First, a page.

Not surprisingly, every organisation wants to develop high performing teams. And there’s no shortage of people willing to share with you their understanding of how to do just that. Two particular articles on the subject caught my eye recently because they both summarised the process into five points – in one case the points were called ‘ingredients’ and in the other, ‘secrets’.
The ingredients included: having complementary skills and roles; sharing a co-created purpose and aspirational goal; having an aligned strategy and implementation plan; following clear execution processes; and the importance of adapting, learning and persevering.
On the other hand, the secrets included: getting your mind right; not using money as the main motivator; encouraging a focus on purpose; constant practice; and making success a habit.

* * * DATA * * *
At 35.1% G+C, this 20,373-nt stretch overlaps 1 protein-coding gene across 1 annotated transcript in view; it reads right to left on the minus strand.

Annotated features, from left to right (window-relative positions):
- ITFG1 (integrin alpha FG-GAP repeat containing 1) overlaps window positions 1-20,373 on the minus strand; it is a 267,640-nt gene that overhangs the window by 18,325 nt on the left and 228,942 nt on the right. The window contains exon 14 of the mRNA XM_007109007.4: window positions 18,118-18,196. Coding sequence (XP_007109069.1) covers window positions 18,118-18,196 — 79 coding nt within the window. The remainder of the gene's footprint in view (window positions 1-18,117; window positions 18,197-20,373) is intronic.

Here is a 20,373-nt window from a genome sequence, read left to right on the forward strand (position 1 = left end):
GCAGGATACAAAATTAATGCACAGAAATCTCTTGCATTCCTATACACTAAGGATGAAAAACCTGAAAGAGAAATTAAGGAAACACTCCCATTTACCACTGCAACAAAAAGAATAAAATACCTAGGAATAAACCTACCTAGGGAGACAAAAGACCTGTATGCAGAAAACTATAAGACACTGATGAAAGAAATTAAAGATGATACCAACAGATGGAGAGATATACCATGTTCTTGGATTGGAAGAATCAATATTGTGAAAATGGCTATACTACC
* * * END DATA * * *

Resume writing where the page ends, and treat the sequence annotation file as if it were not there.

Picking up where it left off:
Now clearly, the ‘ingredients’ are more abstract, highlighting the characteristics of high performing teams, whilst the ‘secrets’ are more personal, detailing the actions that the leader of a high performing team should be implementing. But there’s not much I would disagree with in either list.
That’s not my point, however. My point is that developing high performing teams has to involve getting the team members to actually deal with the issues, not simply talk (or read) about them. In other words, no matter how informative a ‘5 ways to …’ article might be, it can never be a substitute for effective team coaching.
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